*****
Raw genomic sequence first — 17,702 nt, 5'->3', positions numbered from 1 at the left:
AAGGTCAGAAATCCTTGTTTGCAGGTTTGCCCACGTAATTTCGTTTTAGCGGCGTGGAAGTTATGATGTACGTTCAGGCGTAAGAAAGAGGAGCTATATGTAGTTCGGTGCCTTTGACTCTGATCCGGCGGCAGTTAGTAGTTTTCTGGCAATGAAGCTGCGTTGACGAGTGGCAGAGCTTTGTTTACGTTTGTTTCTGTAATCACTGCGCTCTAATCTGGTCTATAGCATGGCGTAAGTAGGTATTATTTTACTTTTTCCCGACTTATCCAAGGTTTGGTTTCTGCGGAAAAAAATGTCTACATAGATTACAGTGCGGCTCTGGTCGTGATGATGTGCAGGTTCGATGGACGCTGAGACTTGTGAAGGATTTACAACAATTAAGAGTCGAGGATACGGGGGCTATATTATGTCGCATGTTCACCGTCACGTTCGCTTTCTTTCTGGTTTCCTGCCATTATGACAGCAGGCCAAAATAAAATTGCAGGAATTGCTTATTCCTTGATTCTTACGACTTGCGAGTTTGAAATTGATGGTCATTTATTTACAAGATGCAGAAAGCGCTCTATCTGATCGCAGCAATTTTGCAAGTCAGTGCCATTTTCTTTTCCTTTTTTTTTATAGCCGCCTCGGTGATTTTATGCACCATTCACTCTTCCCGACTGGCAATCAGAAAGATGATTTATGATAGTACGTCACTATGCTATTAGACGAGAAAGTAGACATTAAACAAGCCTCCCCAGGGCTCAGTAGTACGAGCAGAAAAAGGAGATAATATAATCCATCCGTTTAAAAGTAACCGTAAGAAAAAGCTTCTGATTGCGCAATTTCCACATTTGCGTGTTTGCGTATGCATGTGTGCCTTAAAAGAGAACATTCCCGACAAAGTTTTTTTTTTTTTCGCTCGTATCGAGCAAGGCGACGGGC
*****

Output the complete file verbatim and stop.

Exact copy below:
Raw genomic sequence first — 17,702 nt, 5'->3', positions numbered from 1 at the left:
AAGGTCAGAAATCCTTGTTTGCAGGTTTGCCCACGTAATTTCGTTTTAGCGGCGTGGAAGTTATGATGTACGTTCAGGCGTAAGAAAGAGGAGCTATATGTAGTTCGGTGCCTTTGACTCTGATCCGGCGGCAGTTAGTAGTTTTCTGGCAATGAAGCTGCGTTGACGAGTGGCAGAGCTTTGTTTACGTTTGTTTCTGTAATCACTGCGCTCTAATCTGGTCTATAGCATGGCGTAAGTAGGTATTATTTTACTTTTTCCCGACTTATCCAAGGTTTGGTTTCTGCGGAAAAAAATGTCTACATAGATTACAGTGCGGCTCTGGTCGTGATGATGTGCAGGTTCGATGGACGCTGAGACTTGTGAAGGATTTACAACAATTAAGAGTCGAGGATACGGGGGCTATATTATGTCGCATGTTCACCGTCACGTTCGCTTTCTTTCTGGTTTCCTGCCATTATGACAGCAGGCCAAAATAAAATTGCAGGAATTGCTTATTCCTTGATTCTTACGACTTGCGAGTTTGAAATTGATGGTCATTTATTTACAAGATGCAGAAAGCGCTCTATCTGATCGCAGCAATTTTGCAAGTCAGTGCCATTTTCTTTTCCTTTTTTTTTATAGCCGCCTCGGTGATTTTATGCACCATTCACTCTTCCCGACTGGCAATCAGAAAGATGATTTATGATAGTACGTCACTATGCTATTAGACGAGAAAGTAGACATTAAACAAGCCTCCCCAGGGCTCAGTAGTACGAGCAGAAAAAGGAGATAATATAATCCATCCGTTTAAAAGTAACCGTAAGAAAAAGCTTCTGATTGCGCAATTTCCACATTTGCGTGTTTGCGTATGCATGTGTGCCTTAAAAGAGAACATTCCCGACAAAGTTTTTTTTTTTTTCGCTCGTATCGAGCAAGGCGACGGGC